Canadian Splash: Diving into Lake Superior’s Spawning Whitefish Aggregations

Autumn’s Mass Whitefish Spawning Occurrence

For yet more variety in Canadian scuba diving opportunities, a trip to western Ontario is a great possibility. The largest and mightiest of the Great Lakes, Superior is a wild and unruly place.

Thousands of boats, ships and canoes have been claimed by Lake Superior. Thousands of kilometers of shoreline make up her craggy coast. Thousands of species live in her aquatic realm, coming and going with the change in seasons.

A Shiny Silver Whitefish Swimming Along The Shallow Rock Shoals Of Silver Harbour Conservation Area In Thunder Bay, Scuba Diving Lake Superior, Ontario

Traveling and Diving Lake Superior

Lake Superior is the largest and most northerly located of the Great Lakes. In terms of freshwater lakes, it is the world’s largest by surface area and third-largest by volume – holding roughly 10% of the world’s surface freshwater. This body of water is fed by more than 200 rivers, including the Saint Mary’s River rapids. The Soo Locks enable cargo ships to pass these rapids and overcome an 8 meter (25 foot) height difference between Superior and Huron.

Thunder Bay is the largest city along Superior’s shores and one of the main diving hubs in the area. There are several shore diving sites that can be explored within an hour of Thunder Bay, as well as many offshore wrecks with dive charters going out in the summertime.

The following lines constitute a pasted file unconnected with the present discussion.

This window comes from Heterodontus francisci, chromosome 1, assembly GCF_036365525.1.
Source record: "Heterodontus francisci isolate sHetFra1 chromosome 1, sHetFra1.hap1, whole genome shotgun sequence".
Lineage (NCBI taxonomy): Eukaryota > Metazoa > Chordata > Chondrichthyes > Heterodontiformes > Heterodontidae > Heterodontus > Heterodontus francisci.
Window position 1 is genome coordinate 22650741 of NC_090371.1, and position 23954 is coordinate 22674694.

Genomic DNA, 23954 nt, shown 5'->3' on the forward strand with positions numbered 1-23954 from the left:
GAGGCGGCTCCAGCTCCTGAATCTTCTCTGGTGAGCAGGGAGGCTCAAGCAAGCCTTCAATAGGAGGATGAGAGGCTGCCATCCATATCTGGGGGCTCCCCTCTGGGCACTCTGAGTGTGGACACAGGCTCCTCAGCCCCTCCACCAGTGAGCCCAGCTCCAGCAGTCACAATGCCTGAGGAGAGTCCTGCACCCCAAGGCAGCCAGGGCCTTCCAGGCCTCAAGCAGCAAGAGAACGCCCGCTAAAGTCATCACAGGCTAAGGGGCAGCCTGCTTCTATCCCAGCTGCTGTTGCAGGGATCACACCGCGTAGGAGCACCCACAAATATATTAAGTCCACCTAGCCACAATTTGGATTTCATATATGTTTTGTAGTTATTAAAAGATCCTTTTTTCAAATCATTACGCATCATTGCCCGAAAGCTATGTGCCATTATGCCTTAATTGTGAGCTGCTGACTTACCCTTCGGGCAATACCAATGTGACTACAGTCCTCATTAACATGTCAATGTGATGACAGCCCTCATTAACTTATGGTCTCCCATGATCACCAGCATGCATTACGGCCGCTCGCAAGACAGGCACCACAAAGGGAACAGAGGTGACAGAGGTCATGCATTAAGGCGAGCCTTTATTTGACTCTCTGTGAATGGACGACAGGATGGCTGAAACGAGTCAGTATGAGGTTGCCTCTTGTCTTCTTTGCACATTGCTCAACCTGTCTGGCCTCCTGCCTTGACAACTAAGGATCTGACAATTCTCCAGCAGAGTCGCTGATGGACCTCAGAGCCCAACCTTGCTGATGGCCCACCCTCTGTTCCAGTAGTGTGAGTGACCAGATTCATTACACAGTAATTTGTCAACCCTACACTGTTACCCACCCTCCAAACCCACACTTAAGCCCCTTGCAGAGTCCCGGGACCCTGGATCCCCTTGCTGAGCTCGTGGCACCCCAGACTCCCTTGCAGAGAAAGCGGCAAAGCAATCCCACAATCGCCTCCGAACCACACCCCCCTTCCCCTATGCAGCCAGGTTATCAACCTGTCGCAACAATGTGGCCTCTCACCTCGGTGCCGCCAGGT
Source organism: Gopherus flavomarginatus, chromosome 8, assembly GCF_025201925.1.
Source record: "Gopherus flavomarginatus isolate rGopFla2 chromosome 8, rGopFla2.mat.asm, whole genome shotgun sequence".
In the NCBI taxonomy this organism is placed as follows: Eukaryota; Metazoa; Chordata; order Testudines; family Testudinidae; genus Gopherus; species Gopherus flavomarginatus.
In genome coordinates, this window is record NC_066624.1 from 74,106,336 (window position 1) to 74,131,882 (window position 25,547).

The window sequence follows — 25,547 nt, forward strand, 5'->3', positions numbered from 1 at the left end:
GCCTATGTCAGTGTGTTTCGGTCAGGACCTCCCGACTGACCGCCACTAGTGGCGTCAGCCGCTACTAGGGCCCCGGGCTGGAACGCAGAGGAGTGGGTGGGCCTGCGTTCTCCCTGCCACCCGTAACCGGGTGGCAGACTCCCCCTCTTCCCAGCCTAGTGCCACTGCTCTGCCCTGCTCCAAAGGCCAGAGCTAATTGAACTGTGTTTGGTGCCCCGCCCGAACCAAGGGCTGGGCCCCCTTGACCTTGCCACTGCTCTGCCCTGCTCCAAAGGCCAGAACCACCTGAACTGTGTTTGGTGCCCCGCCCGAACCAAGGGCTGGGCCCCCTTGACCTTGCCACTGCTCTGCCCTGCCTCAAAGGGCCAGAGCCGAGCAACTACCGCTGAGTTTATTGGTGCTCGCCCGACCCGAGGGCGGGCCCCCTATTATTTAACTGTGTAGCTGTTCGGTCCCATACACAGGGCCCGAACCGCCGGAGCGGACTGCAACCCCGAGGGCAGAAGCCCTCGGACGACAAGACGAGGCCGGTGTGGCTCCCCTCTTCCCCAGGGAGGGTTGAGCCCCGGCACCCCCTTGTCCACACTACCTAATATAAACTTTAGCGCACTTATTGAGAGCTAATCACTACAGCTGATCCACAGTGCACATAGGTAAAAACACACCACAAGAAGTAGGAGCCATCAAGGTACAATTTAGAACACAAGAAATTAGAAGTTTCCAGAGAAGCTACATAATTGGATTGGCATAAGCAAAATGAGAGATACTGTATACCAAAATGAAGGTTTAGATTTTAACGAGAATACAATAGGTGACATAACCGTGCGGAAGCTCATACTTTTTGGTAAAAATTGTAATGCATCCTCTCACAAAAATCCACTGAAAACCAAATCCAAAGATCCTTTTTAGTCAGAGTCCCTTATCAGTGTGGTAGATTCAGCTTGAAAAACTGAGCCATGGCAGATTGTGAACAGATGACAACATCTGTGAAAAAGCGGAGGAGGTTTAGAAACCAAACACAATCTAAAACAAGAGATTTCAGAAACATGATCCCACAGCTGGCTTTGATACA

It’s a bit of a lottery as to exactly what diver will see underwater, but under the right season and circumstances big and small freshwater fish sightings are a possibility. Keep an eye out in the blue, try a night dive or visit a wreck.

Lake Superior’s Silver Harbour Conservation Area

Silver Harbour Conservation Area is a year-round public access point to Lake Superior. The site can be found roughly twenty minutes from the outskirts of Thunder Bay. Silver Harbour is one of many places in the region that was explored for silver in the 1800s.

At first glance, Silver Harbour doesn’t seem like much – merely a boat launch and picnic site at the water’s edge. Truth be told, that was my very impression when I first laid eyes on this run-of-the-mill waterfront location. But having an adventurous spirit, I was quick to discover that this site offers more than its initial appeal. Silver Harbour Conservation Area is actually a pretty unique scuba diving site, particularly with the changing of the seasons.

Silver Harbour Conservation Area Dive Site, Lake Superior, Thunder Bay, Ontario, Canada

Where to Dive Silver Harbour Conservation Area

GPS Coordinates: 48.5099, -88.9741
Address: Silver Harbour Conservation Area, Shuniah, ON P7A 0G4
Divers can access the water via the boat ramp or docks and follow the shoreline towards the east.

The Docks Looking Out At The Painted Sky Of Silver Harbour Conservation Area In Thunder Bay, Ontario, Scuba Diving Canada

Diving During Whitefish Spawning

The air is glacial – the water feels even colder. It is just after suppertime and the sun is setting over Silver Harbour Conservation Area leaving watercolor of hues painted across the sky. Lake Superior sure is pretty at this time of day.

I stand beside our scuba diving van suiting up in layers upon layers of thermal protection. I have on enough shirts, sweaters and fleece that I feel like an Oompa-Loompa. But I will need all the warmth I can muster for this evening’s special spawning dive.

Ali And Joey With The Dive Van And All Their Dive Gear Laid Out, Canada

Want to find out more about our van conversion? Converting and living in your very own sprinter van is a wonderful way to see the world for less. As a pair of scuba divers, we converted this van as a means to travel and scuba dive across Canada.